This course is designed to introduce students to the basics of continuum mechanics and its modern applications. Continuum mechanics is a powerful method of modeling physical systems of a very large variety. In this course students will learn the basic elements for describing system state and how balance laws are formulated to ensure correct system response. The developed methodology will first be applied to basic problems in elasticity, followed by application to poroelastic systems, batteries, and piezoelectric material systems.

The foundations gained from this course will allow students to understand how continua, both simple and complex, are properly modeled. It will set them up to be able to formulate continuum mechanical problems and it will allow them to more fully understand numerical solutions that are arrived at via modern computational methods, such as the finite element method. This course sets students up for the ability to contribute a sophisticated perspective on modeling questions that arise in a wide variety of engineering problem classes.

E261B: Computational Fluid Dynamics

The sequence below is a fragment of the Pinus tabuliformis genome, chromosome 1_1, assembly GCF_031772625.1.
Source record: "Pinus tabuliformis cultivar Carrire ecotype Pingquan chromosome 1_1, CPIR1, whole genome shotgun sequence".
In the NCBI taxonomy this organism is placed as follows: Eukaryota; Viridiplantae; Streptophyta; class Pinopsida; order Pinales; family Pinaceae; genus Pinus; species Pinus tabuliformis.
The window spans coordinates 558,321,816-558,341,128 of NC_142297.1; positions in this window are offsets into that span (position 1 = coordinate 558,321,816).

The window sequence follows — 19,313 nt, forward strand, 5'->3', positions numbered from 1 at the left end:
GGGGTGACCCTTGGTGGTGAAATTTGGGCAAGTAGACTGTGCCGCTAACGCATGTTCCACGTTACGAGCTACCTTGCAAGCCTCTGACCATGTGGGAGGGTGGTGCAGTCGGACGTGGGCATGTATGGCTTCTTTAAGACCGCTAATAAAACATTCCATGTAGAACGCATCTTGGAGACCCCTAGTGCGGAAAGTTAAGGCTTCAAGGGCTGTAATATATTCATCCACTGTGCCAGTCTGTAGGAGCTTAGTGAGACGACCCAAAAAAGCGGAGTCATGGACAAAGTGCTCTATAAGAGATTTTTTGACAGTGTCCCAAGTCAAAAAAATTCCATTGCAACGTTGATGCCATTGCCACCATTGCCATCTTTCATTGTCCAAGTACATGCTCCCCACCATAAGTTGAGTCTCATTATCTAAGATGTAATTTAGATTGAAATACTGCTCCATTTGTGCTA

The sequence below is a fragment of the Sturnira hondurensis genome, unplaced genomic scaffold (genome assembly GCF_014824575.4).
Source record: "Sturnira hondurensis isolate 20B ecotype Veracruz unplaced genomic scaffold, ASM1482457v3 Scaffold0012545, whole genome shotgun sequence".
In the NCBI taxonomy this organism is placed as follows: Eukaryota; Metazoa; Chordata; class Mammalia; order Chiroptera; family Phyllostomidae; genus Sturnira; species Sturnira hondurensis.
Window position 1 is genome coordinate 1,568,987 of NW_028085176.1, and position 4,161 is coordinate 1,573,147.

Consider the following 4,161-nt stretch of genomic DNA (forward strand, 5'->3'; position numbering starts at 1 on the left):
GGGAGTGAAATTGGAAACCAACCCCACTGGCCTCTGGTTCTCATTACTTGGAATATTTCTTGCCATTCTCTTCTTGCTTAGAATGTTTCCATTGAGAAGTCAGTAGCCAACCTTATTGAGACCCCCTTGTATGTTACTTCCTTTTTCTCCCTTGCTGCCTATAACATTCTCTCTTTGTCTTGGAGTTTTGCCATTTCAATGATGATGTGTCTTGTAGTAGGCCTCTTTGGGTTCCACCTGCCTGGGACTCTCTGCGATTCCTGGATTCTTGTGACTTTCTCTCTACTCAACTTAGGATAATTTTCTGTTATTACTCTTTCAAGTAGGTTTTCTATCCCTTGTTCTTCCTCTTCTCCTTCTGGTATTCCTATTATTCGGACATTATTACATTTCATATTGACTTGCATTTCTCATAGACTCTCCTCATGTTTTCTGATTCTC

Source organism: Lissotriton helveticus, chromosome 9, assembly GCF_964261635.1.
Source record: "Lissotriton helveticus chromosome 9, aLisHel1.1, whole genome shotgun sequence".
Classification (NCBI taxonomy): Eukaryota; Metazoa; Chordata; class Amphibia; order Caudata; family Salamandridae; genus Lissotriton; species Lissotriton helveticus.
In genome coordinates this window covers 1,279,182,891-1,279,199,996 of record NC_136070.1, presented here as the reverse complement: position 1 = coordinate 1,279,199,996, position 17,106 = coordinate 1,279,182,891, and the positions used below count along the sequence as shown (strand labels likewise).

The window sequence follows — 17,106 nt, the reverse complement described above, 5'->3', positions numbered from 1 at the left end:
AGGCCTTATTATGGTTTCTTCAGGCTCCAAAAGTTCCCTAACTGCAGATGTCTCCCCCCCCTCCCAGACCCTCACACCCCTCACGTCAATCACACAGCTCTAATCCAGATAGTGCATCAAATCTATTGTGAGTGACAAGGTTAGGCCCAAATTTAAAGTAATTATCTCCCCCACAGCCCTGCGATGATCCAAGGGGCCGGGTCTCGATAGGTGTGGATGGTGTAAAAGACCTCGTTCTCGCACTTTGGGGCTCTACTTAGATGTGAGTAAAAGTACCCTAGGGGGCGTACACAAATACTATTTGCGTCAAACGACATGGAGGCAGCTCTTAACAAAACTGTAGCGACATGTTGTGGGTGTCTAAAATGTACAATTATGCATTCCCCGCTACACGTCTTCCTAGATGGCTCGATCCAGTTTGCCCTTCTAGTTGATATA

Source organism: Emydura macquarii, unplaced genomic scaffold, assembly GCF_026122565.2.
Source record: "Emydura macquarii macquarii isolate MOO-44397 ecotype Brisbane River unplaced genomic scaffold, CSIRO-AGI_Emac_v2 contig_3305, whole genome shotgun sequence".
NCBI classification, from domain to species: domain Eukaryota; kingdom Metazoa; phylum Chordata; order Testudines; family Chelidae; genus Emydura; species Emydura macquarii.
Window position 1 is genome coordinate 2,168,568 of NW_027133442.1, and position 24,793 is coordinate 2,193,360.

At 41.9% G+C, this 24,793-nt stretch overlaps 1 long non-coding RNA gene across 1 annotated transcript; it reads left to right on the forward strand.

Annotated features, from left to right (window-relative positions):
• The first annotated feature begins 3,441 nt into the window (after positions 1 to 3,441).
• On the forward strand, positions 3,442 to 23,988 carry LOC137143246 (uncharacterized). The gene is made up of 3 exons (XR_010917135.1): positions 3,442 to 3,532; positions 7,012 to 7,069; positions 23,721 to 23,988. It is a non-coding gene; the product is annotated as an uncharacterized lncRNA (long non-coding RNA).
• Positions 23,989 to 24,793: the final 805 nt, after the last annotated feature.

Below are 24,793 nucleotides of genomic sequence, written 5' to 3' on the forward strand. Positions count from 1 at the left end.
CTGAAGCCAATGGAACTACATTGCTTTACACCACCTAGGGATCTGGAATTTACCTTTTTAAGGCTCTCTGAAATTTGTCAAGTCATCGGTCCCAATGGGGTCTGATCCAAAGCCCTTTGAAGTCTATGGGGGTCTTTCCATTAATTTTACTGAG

Our lives heavily depend on the two most important fluids on earth: Air and Water. They are everywhere: they make the atmosphere, most of the earth’s surface is covered with water, and most of our body is composed of water. Fluid Mechanics is the science of understanding how fluids, including air and water, behave. The challenge is that equations that govern dynamics of Fluids are very complex, impeding analytical solutions. Running experiments are also very expensive and difficult to conduct and measure. The advent of high performance computers, however, has given us a new tool to understand and analyze fluid mechanics problems. The objective of this mini-course is to introduce basics of Fluid Mechanics and Numerical Simulations to those who are interested to learn about this state-of-the-art technique. This is a project-based course and we will learn about conducting computational analysis via a commercial CFD software while working on a real-life problem. Computational Fluid Dynamics is becoming one of the most needed expertise in many industries including aerospace, ocean industries, chemical engineering, automobile industries, computers (particularly for cooling), and nearly all hardware industries.